Those of us used to big-name franchises like Mass Effect, Dragon Age, and Elder Scrolls have come to expect certain levels of quality from the RPG titles they dish out every few years. Their animations feel polished, combat offers you various ways to play, and even their UI is clean enough that makes the dozens of hours you spend doing quests, chatting with NPCs, and fighting enemies an enjoyable experience.
Playing a game like Elex 2 on the other hand, can come as a rude awakening as it lacks so much in these categories but somehow makes up for it in areas where it matters creating a strange game that visually feels unimpressive but actually ends up surprising you in the end.
The Elex series is what some would call “eurojank”, a game that is made by a smaller studio lacking certain resources but makes up for it in its content and storylines. After 30-some hours playing through Piranha Bytes’ sequel, this sentiment holds true but the difference here is that Elex 2 is a lot better than the original game that came out back in 2017. Despite not being very innovative, it still manages to provide a solid open world experience.
Quests and Choices
Elex 2 takes place in the same setting as in the original but several years have passed and a new threat now looms on the horizon. Jax returns as the protagonist but this time his mission is to unite the factions of Magalan in an effort to fend off against aliens known as Skyands from dominating the planet. Throughout your adventure, you will need to traverse Magalan’s various biomes and complete quests for these different faction to win them over. It’s a common “save the world” storyline we have seen played out several times, but the setting, characters, and the surprisingly strong voice acting are what connect everything together and give you a reason to keep exploring.
- Lots of varied quests to complete and people to meet;
- Improved combat;
- Impressive consequence system.
- Lackluster menus;
- Tracking quests is a chore;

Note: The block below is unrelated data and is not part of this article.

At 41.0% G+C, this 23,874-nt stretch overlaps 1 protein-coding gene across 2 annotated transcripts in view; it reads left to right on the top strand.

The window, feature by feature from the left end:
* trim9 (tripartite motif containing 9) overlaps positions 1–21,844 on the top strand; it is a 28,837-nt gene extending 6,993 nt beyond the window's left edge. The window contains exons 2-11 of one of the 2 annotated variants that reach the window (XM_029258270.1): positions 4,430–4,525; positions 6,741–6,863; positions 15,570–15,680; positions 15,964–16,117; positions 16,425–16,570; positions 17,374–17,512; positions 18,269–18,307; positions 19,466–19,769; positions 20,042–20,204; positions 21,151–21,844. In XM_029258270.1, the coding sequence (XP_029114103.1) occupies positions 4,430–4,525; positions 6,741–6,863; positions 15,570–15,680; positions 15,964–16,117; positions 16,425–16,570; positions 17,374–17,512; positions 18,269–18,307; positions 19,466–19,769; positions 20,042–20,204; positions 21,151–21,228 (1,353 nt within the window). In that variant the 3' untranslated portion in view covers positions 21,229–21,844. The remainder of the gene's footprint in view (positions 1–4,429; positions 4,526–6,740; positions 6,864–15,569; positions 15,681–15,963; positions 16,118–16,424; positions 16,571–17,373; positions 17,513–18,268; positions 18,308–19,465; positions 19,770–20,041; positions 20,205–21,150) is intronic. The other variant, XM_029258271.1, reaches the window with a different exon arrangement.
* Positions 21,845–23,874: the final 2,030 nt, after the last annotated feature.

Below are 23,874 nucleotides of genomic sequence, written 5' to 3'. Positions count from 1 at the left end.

- Ugly character and forgettable enemy design;
- Barren areas lacking detail.
What’s great about the game is that you can go wherever you want right from the beginning meaning you can discover characters who need your help and completely ignore others if you want. Quests range from your usual fetch quests but others offer branching options that even let you make moral decisions that can later impact how the story or certain characters interact with you. Requests from a certain faction tend to stay within their village, but there are many times when factions will interact with one another forcing you to act as the in-between messenger, errand boy, or bodyguard.
Additionally, what makes Jax’s story even more intriguing is that you can shape his personality how you want based on your conversation choices. During one quest, I was given the choice to lie or tell the truth about someone who had just spent a few weeks illegally trading with another faction. If I lied and covered for him, he would be spared imprisonment, but if I ratted him out, I would have ended the quest and he would have been taken away. During other instances, your choices can also affect the kind of reward you get from a mission or if a quest will end in a fight or not.
Visually, Elex 2 is uninspiring and lacks a competent UI to make its plethora of quests enjoyable to keep track of and complete. Its visuals are also severely lacking for a game where its whole world is filled with interesting people to meet and various locations to explore. Once you get past this initial shock, however, you will realize Elex 2 is a solid RPG with a unique story that grows on you over time.
Impressively enough, the game also remembers whether you did a quest or not and even alters the conversation based on your past choices. It’s a nice touch to see Jax actually call someone out when they mention someone he already met making dialogue seem more organic than you would think. There are a lot of conversations in the game that can easily be skipped, but the voice acting is surprisingly good and helps keep you immersed in its world.
The biggest disappointment to the vast array of quests you can do is how they are tracked and displayed on the UI. For starters, the menu itself leaves much to be desired and looks rather plain and lackluster. Once you start a quest, you actually have to go to the menu, find the quest, and highlight it to activate it on your map to see where you need to go. The problem is that most quests are branching and contain multiple missions for you to complete to fully finish them. However, the game doesn’t think you would want to see a quest to the end so you need to back to the menu to highlight the next mission of a quest each time you finish a portion of it.